At the archives of Radio Tanzania, more than 15,000 reel-to-reel tapes are stacked in floor-to-ceiling shelves. Each band, musician and recording date is painstakingly notated. The tapes reside inside three musty rooms of the Tanzania Broadcasting Corp., which occupies the old brick-and-concrete BBC building in Dar es Salaam.
Radio Tanzania was the country's only station from its birth in 1951 until the mid-1990s, when competing stations came on the air and state-controlled radio became irrelevant.
Originally published on Mon November 5, 2012 5:22 am
Neil Young made me write this. Before last Thursday, when ol' Shakey and his golden garage band Crazy Horse stomped through my local amphitheater, the last thing I'd thought I'd be excited about was a bunch of guys hovering around 70, playing loud rock and roll into the night.
Originally published on Wed October 31, 2012 5:46 pm
It's 4:30 in the morning in Washington, D.C., and dank pools of sweat are collecting on the dance floor beneath a dripping basement ceiling. I can see Sonny Moore's heart beating through his shirt. The 24-year-old DJ, whose producing alias, Skrillex, is a major keyword for the new wave of American dance music, just wrapped up an intimate surprise show at U Street Music Hall (my local gateway to electronic music and a place where I also DJ from time to time).
There's a new development in the British investigation into the allegations of child sex abuse against a late BBC television host: U.K. media, including the BBC, are reporting that police Sunday arrested rocker and convicted sex offender Gary Glitter on suspicion of sex offenses.
An announcement: The end-of-the-week recap, formerly "Around The Jazz Internet" or "The Friday Link Dump," has a new name. Musicians will know that a "lead sheet" is a melodic sketch with chord changes, a reference guide for when you don't know the tune by heart. Here's what you ought to read from this week:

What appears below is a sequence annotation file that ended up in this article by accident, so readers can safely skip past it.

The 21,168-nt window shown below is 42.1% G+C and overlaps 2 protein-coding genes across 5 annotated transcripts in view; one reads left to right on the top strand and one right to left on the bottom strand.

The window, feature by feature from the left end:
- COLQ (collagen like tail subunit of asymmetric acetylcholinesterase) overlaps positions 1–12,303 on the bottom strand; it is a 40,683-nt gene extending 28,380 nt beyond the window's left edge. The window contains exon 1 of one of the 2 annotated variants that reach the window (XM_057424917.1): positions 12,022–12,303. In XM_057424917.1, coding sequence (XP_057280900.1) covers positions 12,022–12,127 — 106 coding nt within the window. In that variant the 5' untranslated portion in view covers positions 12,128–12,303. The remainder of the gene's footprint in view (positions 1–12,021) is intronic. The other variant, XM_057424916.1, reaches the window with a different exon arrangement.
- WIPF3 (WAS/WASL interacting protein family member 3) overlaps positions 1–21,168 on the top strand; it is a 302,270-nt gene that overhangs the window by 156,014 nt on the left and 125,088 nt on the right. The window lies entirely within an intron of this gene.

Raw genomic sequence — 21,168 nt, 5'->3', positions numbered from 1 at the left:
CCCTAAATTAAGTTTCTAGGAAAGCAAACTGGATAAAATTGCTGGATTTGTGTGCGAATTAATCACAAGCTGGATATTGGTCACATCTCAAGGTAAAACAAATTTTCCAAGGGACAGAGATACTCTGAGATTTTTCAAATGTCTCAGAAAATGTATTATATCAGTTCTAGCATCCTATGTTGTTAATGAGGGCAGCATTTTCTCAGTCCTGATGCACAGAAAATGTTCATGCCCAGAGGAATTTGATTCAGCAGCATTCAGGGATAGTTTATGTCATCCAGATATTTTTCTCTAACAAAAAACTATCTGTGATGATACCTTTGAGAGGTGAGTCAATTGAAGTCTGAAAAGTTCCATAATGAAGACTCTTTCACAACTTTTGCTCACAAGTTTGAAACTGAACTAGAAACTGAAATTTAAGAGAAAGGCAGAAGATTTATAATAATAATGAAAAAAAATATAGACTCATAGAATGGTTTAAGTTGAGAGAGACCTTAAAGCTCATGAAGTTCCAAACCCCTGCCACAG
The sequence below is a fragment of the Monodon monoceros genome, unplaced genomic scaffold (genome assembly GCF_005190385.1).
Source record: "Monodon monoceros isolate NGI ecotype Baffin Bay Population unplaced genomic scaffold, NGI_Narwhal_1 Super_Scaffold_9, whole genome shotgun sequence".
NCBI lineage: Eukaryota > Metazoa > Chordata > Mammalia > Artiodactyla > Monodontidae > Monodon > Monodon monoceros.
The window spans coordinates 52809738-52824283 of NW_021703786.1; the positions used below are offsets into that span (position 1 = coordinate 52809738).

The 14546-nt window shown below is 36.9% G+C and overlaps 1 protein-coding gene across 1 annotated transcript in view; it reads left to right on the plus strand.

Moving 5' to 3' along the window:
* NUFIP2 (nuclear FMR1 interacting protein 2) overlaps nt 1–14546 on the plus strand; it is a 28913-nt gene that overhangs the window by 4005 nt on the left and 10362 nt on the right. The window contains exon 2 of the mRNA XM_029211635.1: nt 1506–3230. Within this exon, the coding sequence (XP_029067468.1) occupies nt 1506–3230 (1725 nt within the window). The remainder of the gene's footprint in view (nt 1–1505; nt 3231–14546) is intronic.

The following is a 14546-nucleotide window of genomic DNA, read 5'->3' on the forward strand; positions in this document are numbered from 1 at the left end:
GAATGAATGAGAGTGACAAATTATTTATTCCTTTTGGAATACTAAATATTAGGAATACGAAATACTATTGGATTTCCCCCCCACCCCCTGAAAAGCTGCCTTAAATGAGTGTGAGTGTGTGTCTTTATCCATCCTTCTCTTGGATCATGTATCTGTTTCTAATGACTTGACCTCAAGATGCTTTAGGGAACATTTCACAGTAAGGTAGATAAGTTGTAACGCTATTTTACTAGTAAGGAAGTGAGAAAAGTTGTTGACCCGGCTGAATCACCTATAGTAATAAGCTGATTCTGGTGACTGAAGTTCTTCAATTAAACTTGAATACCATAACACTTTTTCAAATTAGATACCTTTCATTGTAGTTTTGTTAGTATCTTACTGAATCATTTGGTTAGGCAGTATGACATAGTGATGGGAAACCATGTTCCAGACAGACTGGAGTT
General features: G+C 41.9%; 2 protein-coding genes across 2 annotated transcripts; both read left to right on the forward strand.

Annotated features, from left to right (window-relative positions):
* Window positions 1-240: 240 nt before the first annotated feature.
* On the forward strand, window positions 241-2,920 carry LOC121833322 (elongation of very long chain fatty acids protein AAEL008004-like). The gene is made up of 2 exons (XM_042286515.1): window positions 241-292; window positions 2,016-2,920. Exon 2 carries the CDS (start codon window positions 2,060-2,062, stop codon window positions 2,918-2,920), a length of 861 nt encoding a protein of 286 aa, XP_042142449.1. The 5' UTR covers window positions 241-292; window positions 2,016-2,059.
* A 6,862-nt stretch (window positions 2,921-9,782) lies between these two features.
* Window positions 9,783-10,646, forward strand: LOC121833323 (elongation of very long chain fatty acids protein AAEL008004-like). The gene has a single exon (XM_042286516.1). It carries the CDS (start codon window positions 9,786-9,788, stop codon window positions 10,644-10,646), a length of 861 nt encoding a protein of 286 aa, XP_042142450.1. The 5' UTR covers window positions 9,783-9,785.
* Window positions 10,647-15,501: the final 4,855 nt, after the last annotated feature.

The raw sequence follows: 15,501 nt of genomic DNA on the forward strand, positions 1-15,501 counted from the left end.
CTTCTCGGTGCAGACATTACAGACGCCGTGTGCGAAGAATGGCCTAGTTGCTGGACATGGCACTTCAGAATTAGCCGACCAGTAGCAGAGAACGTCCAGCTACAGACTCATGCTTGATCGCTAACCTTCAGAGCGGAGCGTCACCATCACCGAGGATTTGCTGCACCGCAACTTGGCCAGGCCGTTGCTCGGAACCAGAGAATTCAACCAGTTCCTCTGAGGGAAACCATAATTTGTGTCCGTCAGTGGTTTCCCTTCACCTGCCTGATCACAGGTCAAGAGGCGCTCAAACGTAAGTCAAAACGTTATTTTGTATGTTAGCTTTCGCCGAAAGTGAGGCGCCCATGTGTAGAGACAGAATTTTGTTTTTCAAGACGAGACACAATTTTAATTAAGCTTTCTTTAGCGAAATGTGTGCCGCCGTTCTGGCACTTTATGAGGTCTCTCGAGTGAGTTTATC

Uff da: Along with the Minnesota Orchestra, the St. Paul Chamber Orchestra has also locked out its musicians, leaving the Twin Cities bereft for now. "Players at the St. Paul Chamber Orchestra did not vote on an offer from management, and the board of directors shut the doors and canceled concerts through Nov. 4 ... So for the first time since the SPCO launched in 1959, neither orchestra will be playing for at least the next two weeks."
Originally published on Sun October 28, 2012 9:47 am
Nina Simone haunts. Meshell Ndegeocello hypnotizes. This difference is as subtle as it is crucial and is on full display in Ndegeocello's latest album, Pour Une Âme Souveraine: A Dedication to Nina Simone, which came out earlier this month. In the past few weeks, she's been performing songs from Simone's vast repertoire during a small and intimate tour.
Twenty-five years ago today, Houston Grand Opera mounted the world premiere of Nixon in China, the first opera by a young composer named John Adams. Two days later, The New York Times described it as a "coy and insubstantial work" and "hardly a strong candidate for the standard repertory."
Originally published on Fri October 26, 2012 9:49 am
This week, we've been watching reports from the CMJ Music Marathon spill out of clubs in New York and onto the Internet, wondering who the next big band will be, even as we kept our eye on news that Beyonce would be performing on a much bigger stage in February and mourned the death of saxophonist David S.
While Radio Liberty struggles to reinvent itself, this week brought a big announcement from a group that has dominated the radio for half a century.
SIR MICK JAGGER: Soon we'll be back on stage playing for you in two cities that know how to rock and roll.